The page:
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Small Developers will get to use 360 Kits for free

Microsoft and the Victorian government in Australia will be jointly investing in eight Xbox 360 development kits worth $15,000 each.

The Games Developers Association of Australia will decide which developers in the Victoria area will be able to use the kits for free.

The hope is to give smaller development houses a leg up in a fast moving industry with rising development costs.

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uk.xbox360.ign.com
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Neutral Gamer3888d ago (Edited 3888d ago )

Anyone know how much of a difference the SDK's are for the Xbox 360 Development Kits and XNA?

I know that the kits will use native code and no doubt the functions and documentation would be similar in style to Win32 and the Platform SDK. But is the code object orientated like GDI+ or is it all in standard C?

Crucially, how much EXTRA do you get for your $15,000 considering that XNA is free and the forthcoming Professional edition of XNA will no doubt be considerably cheaper than the kits?

UrbanJabroni3888d ago (Edited 3888d ago )

...would be allowed to answer your (good) questions, as most of what you are talking about falls under NDA. There are some historical/foundational differences between what is available to hobbyists and what comes with an SDK.

At the end of the day, the kit is very similar to the compiler on all fronts.

With XNA you use VS Express editions, which are really incredible IDEs and cover 99% of the issues a small or lone developer will need. With actual development, it is VS 2005, which by itself has super-powerful tools, customizations, plug-in interfaces and analytics...the sort of stuff a 20+ million dollar game needs to eek out every bit of optimization.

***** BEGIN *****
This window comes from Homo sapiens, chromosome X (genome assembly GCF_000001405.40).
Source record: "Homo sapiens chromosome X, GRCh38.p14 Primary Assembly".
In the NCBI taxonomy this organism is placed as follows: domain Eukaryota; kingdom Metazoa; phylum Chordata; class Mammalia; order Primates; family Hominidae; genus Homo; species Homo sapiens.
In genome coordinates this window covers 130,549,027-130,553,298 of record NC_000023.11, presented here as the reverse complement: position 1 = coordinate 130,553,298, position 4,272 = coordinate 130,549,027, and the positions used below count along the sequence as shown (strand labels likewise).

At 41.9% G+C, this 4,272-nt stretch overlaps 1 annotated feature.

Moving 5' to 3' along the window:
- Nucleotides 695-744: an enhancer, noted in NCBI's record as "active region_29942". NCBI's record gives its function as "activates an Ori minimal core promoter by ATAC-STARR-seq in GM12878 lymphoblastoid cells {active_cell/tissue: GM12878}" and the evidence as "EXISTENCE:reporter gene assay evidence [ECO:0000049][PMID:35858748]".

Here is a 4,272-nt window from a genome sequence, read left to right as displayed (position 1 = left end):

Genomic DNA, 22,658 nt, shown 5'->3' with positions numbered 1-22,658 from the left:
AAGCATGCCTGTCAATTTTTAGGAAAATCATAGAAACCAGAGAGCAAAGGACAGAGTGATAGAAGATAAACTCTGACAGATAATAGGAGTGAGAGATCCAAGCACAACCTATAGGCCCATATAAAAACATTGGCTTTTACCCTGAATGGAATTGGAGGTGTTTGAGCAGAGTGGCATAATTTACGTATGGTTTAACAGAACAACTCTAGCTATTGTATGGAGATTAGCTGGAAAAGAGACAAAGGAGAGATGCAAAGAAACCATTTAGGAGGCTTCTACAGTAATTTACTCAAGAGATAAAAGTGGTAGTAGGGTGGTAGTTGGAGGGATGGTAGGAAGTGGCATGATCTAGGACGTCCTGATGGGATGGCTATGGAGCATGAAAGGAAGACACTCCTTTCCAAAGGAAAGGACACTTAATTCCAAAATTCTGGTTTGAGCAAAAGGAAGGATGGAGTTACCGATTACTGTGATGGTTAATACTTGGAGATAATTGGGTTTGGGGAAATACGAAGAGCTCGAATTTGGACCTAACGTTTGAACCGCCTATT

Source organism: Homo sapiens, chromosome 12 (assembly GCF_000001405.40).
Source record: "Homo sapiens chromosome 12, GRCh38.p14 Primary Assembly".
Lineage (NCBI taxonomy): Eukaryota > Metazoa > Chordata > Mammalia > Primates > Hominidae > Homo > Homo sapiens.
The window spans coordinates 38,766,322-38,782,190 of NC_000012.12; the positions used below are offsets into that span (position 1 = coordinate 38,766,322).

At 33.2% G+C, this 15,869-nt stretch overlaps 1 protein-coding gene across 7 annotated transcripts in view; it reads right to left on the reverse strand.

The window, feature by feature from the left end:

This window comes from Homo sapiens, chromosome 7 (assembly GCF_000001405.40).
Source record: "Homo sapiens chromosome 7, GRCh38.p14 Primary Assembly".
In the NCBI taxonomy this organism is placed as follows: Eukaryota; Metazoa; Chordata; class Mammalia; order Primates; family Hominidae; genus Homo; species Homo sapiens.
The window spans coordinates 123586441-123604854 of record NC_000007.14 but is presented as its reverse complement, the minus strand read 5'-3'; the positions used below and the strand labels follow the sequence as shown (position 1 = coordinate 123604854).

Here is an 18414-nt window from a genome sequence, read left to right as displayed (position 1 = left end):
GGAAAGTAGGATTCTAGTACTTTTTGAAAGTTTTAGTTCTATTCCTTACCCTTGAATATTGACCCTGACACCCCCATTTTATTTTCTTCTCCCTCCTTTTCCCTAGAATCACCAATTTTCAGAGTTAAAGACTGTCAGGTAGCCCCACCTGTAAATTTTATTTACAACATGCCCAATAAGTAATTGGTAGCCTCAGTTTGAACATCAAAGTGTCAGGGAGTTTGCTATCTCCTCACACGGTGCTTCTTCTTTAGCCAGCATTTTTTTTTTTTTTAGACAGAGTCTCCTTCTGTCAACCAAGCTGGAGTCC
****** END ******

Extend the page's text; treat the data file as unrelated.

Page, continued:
Could you use OO code under C++ using the DX library...sure. Must you? No. Most professional development is going to be built from the ground up and most will support c++...object oriented design makes sense even if you don't use GDI+ or any libraries.

XNA has one, and really only one, way to do things, and that way is amazingly simple and well thought out (now that the pipeline is here). With a straight SDK, however, you could implement a game in whatever fashion you see fit using whatever styles/tools/languages best fit your given need.

Neutral Gamer3887d ago (Edited 3887d ago )

... it's much appreciated.

I agree the express editions of Visual Studio are very productive. I'd been doing most of my programming in C++ and Win32 before but after I started using Visual C# productivity went up quite a bit. The Intellisense and the C# language itself speed up coding times.

From what I've used so far XNA basically seems like a wrapper for Managed DirectX so I've been finding it pretty easy to use. If you can do 99% of the stuff with XNA then I'm pretty happy and I'm glad I won't have to spend $15,000!

Can't wait to have access to the Xbox Live interface when they release the Professional version so I can make my game multiplayer. That'll be cool!